DGLHeteroGraph.set_e_initializer(initializer, field=None, etype=None)[source]

Set the initializer for edge features.

When only part of the edges have a feature (e.g. new edges are added, features are set for a subset of edges), the initializer initializes features for the rest edges.

  • initializer (callable) –

    A function of signature func(shape, dtype, ctx, id_range) -> Tensor. The tensor will be the initialized features. The arguments are:

    • shape: The shape of the tensor to return, which is a tuple of int. The first dimension is the number of edges for feature initialization.

    • dtype: The data type of the tensor to return, which is a framework-specific data type object.

    • ctx: The device of the tensor to return, which is a framework-specific device object.

    • id_range: The start and end ID of the edges for feature initialization, which is a slice.

  • field (str, optional) – The name of the feature that the initializer applies. If not given, the initializer applies to all features.

  • etype (str or (str, str, str), optional) –

    The type names of the edges. The allowed type name formats are:

    • (str, str, str) for source node type, edge type and destination node type.

    • or one str edge type name if the name can uniquely identify a triplet format in the graph.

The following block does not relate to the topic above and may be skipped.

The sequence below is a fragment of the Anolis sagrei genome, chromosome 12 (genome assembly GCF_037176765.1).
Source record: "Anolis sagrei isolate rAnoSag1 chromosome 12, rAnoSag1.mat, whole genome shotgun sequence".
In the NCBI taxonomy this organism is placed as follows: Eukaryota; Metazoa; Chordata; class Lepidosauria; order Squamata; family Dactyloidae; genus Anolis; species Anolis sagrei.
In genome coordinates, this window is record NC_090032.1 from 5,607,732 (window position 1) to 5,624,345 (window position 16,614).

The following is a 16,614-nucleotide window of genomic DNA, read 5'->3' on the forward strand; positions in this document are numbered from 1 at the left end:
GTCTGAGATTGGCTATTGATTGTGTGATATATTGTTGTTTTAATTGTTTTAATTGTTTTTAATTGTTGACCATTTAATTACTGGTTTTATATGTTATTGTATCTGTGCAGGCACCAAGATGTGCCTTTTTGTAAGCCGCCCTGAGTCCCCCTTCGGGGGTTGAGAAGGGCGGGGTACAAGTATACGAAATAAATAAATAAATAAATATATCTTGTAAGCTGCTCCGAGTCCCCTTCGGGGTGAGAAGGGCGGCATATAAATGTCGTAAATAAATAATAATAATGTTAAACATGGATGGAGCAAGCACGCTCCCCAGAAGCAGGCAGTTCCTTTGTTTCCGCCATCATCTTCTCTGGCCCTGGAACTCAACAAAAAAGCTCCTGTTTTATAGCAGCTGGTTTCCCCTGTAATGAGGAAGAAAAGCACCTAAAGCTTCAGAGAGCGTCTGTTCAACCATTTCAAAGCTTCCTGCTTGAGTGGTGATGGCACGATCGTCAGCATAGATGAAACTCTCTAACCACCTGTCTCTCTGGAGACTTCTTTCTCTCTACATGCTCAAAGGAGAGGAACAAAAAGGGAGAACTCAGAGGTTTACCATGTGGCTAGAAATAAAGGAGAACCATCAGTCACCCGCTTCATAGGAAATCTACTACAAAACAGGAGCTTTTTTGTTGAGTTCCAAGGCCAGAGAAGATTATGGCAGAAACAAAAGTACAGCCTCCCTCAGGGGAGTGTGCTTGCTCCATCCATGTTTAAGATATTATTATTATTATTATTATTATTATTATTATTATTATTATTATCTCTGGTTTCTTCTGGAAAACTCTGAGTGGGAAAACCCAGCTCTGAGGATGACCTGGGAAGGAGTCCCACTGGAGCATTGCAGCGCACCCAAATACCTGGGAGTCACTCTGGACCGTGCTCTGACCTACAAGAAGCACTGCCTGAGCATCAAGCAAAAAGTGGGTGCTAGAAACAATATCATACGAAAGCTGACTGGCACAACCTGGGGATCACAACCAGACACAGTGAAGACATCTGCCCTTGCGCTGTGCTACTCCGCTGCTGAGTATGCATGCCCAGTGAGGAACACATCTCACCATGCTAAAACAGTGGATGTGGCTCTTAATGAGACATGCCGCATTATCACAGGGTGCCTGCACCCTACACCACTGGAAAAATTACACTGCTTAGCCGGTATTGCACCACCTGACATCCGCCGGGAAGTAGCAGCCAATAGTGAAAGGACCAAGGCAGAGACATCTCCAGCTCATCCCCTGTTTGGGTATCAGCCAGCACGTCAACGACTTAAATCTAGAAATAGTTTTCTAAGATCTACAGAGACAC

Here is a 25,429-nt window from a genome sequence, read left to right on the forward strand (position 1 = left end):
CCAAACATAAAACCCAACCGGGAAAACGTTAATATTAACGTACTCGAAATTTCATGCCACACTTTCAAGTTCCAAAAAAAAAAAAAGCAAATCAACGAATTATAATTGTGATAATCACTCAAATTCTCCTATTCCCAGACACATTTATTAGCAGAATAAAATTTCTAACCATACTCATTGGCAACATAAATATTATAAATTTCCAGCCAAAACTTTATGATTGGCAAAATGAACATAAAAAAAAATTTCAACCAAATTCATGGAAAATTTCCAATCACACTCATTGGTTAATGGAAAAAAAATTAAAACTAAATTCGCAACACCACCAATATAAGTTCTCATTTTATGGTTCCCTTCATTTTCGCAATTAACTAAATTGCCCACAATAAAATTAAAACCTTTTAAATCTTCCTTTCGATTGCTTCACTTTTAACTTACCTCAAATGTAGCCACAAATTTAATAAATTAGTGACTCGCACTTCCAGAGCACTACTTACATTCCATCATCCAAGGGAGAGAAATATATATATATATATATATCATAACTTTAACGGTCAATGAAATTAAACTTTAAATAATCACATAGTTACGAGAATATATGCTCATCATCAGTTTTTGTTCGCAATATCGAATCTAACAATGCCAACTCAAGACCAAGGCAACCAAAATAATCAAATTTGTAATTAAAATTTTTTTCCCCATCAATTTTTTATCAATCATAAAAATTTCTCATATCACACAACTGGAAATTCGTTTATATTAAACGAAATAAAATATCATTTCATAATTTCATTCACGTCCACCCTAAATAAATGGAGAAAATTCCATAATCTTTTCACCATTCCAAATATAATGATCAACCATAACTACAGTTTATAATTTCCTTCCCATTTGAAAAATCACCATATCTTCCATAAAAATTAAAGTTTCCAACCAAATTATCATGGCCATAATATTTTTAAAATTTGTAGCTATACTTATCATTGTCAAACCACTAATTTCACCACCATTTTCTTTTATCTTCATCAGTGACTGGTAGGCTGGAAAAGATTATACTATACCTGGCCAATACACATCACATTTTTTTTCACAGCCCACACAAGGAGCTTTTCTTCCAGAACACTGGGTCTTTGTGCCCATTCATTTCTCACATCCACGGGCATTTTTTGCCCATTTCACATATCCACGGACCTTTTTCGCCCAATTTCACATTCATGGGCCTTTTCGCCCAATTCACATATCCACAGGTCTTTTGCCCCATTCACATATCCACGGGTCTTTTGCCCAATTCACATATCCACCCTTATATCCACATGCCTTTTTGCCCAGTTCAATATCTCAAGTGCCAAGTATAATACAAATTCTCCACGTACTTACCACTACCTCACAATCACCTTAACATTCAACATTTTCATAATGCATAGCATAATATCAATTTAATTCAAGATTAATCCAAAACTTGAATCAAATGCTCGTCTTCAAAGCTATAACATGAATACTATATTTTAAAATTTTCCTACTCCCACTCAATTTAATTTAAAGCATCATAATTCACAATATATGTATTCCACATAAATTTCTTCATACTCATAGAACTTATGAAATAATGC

Can be omitted if the graph has only one type of edges.


Without setting an edge feature initializer, zero tensors are generated for edges without a feature.


The following example uses PyTorch backend.

>>> import dgl
>>> import torch

Define a function for initializer.

>>> def init_feats(shape, dtype, device, id_range):
...     return torch.ones(shape, dtype=dtype, device=device)

An example for a homogeneous graph.

>>> g = dgl.graph((torch.tensor([0]), torch.tensor([1])))
>>> g.edata['h1'] = torch.zeros(1, 2)
>>> g.edata['h2'] = torch.ones(1, 1)
>>> # Apply the initializer to feature 'h2' only.
>>> g.set_e_initializer(init_feats, field='h2')
>>> g.add_edges(torch.tensor([1]), torch.tensor([1]))
>>> print(g.edata['h1'])
tensor([[0., 0.],
        [0., 0.]])
>>> print(g.edata['h2'])
tensor([[1.], [1.]])

An example for a heterogeneous graph of multiple edge types.

>>> g = dgl.heterograph({
...     ('user', 'plays', 'game'): (torch.tensor([0, 1]),
...                                 torch.tensor([0, 0])),
...     ('developer', 'develops', 'game'): (torch.tensor([0, 1]),
...                                         torch.tensor([0, 1]))
...     })
>>> g.edges['plays'].data['h'] = torch.zeros(2, 2)
>>> g.edges['develops'].data['w'] = torch.ones(2, 2)
>>> g.set_e_initializer(init_feats, etype='plays')
>>> # Initializer not set for 'develops', use zero tensors by default
>>> g.add_edges(torch.tensor([1]), torch.tensor([1]), etype='develops')
>>> g.edges['develops'].data['w']
tensor([[1., 1.],
        [1., 1.],
        [0., 0.]])
>>> # Initializer set for 'plays'
>>> g.add_edges(torch.tensor([1]), torch.tensor([1]), etype='plays')
>>> g.edges['plays'].data['h']
tensor([[0., 0.],
        [0., 0.],
        [1., 1.]])